Johnson Space Center
HOUSTON -- NASA astronaut Mark Polansky has left the agency. His last day with NASA was June 30.
Polansky is a veteran of three space shuttle missions. He flew as a pilot on the STS-98 mission in 2001 and served as commander for STS-116 in 2006 and STS-127 in 2009. Polansky ends his NASA career with more than 41 days in space.
"Mark is a remarkably talented individual," said Peggy Whitson, chief of the Astronaut Office. "His skills as an aviator coupled with his engineering expertise were a valuable contribution to our team. We wish him well in his future endeavors."
A former U.S. Air Force officer, Polansky joined NASA as a research pilot in 1992 and was selected for the astronaut corps in 1996. Before flying in space, Polansky served in multiple technical roles including space shuttle capsule communicator and chief instructor astronaut. His most recent NASA assignment included duties as director of operations at the Gagarin Cosmonaut Training Center in Star City, Russia.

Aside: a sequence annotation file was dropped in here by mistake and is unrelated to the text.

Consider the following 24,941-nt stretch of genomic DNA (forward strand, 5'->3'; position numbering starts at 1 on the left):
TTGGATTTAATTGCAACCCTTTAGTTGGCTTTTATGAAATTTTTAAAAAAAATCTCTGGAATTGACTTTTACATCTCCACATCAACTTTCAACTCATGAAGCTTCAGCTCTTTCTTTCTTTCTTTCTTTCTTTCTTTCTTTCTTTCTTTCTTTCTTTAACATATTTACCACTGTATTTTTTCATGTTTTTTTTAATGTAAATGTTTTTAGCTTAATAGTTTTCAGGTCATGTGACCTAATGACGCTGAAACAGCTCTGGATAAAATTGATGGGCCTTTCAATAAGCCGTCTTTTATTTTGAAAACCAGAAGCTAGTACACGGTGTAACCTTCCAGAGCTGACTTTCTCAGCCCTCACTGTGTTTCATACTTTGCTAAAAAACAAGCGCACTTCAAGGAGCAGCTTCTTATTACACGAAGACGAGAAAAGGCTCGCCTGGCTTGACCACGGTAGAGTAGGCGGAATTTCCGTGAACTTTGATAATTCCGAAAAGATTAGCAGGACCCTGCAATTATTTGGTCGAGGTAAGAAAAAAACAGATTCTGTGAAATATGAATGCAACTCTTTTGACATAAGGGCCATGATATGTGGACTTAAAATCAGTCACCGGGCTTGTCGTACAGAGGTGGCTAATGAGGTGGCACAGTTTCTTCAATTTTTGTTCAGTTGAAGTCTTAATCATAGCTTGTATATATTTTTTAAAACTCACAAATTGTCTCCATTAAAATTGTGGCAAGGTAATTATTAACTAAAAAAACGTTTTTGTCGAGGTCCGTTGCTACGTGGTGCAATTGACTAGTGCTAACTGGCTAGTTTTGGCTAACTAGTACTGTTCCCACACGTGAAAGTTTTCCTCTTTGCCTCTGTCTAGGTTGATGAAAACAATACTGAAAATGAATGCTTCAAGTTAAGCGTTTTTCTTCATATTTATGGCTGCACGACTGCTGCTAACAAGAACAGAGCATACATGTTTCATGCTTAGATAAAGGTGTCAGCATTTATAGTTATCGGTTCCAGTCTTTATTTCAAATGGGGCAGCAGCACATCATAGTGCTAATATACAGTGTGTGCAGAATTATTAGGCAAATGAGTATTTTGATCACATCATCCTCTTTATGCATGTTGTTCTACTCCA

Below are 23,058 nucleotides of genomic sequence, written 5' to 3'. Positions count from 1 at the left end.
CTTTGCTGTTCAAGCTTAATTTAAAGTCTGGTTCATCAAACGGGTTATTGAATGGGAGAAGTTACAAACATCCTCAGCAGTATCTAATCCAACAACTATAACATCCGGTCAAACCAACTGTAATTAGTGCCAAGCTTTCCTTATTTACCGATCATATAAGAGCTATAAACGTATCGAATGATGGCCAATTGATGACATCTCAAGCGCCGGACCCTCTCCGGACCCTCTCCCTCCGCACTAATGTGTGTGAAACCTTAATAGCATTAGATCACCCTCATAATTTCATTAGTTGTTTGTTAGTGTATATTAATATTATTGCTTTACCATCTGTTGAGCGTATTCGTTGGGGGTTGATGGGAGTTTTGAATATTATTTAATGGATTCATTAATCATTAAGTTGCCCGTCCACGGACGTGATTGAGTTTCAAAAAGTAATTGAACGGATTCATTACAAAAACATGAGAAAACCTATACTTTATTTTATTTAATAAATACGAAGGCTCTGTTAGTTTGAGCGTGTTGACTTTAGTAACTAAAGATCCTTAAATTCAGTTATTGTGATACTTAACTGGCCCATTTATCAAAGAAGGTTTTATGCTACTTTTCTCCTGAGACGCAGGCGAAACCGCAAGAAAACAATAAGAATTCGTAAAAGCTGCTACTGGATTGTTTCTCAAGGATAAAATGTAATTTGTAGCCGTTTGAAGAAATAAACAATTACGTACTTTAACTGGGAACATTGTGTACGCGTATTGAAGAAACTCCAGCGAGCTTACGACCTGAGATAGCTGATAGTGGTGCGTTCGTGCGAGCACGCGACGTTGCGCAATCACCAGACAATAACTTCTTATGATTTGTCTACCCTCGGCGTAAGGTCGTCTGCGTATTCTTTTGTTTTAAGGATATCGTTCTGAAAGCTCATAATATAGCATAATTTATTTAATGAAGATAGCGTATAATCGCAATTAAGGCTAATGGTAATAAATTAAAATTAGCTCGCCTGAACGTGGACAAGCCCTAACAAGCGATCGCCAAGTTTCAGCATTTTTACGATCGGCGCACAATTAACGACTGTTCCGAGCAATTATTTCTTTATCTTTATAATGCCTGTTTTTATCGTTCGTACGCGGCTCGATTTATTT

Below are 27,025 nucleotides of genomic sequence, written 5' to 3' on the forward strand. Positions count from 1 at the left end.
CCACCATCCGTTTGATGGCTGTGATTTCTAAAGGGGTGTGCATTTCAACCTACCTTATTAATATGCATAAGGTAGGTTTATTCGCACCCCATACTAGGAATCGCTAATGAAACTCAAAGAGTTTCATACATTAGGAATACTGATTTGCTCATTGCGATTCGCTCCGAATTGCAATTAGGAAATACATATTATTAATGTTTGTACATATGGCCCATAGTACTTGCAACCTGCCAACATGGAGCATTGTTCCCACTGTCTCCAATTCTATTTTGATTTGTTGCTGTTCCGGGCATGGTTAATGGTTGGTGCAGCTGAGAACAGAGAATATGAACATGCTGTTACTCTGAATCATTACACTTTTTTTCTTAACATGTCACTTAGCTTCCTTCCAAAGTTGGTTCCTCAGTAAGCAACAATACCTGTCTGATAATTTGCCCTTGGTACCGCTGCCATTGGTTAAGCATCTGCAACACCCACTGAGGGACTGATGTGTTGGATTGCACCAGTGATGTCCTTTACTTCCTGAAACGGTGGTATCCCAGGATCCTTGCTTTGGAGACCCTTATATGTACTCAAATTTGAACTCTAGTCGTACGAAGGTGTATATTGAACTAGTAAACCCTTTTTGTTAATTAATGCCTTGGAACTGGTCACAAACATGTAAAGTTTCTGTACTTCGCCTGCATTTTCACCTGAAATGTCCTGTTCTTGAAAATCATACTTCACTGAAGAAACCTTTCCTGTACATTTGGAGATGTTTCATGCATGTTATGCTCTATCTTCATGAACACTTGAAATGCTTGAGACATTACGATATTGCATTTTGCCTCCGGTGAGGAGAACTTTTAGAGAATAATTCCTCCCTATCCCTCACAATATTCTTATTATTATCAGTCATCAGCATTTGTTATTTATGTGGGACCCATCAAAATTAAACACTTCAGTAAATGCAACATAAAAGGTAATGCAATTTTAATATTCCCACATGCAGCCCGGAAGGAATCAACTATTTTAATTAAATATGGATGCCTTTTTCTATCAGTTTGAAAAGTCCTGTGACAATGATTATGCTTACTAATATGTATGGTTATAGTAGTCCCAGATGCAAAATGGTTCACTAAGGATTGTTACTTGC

Polansky earned a Bachelor of Science in aeronautical and astronautical engineering and a Master of Science in aeronautics and astronautics from Purdue University, West Lafayette, Ind.
For Polansky's complete biography, visit http://www.jsc.nasa.gov/Bios/htmlbios/polansky.html.
- end -